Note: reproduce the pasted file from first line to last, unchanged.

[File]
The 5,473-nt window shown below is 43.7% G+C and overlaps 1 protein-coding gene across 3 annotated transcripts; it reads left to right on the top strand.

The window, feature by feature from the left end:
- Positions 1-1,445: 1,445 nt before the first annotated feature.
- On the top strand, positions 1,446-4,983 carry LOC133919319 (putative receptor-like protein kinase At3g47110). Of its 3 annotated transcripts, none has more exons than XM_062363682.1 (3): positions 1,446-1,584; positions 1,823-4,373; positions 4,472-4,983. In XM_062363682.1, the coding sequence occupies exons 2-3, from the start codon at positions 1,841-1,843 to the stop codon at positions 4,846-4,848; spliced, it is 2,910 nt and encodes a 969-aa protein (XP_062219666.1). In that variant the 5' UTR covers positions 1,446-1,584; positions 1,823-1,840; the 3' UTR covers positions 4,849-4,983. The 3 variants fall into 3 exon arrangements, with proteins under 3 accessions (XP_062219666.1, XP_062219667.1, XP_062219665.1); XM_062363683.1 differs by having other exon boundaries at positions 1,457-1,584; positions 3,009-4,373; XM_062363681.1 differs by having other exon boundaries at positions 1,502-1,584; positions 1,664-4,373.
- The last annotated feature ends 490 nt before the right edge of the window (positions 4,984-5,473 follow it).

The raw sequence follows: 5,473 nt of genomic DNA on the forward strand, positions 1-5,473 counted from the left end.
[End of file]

The 5,473-nt window shown below is 43.7% G+C and overlaps 1 protein-coding gene across 3 annotated transcripts; it reads left to right on the top strand.

The window, feature by feature from the left end:
- Positions 1-1,445: 1,445 nt before the first annotated feature.
- On the top strand, positions 1,446-4,983 carry LOC133919319 (putative receptor-like protein kinase At3g47110). Of its 3 annotated transcripts, none has more exons than XM_062363682.1 (3): positions 1,446-1,584; positions 1,823-4,373; positions 4,472-4,983. In XM_062363682.1, the coding sequence occupies exons 2-3, from the start codon at positions 1,841-1,843 to the stop codon at positions 4,846-4,848; spliced, it is 2,910 nt and encodes a 969-aa protein (XP_062219666.1). In that variant the 5' UTR covers positions 1,446-1,584; positions 1,823-1,840; the 3' UTR covers positions 4,849-4,983. The 3 variants fall into 3 exon arrangements, with proteins under 3 accessions (XP_062219666.1, XP_062219667.1, XP_062219665.1); XM_062363683.1 differs by having other exon boundaries at positions 1,457-1,584; positions 3,009-4,373; XM_062363681.1 differs by having other exon boundaries at positions 1,502-1,584; positions 1,664-4,373.
- The last annotated feature ends 490 nt before the right edge of the window (positions 4,984-5,473 follow it).

The raw sequence follows: 5,473 nt of genomic DNA on the forward strand, positions 1-5,473 counted from the left end.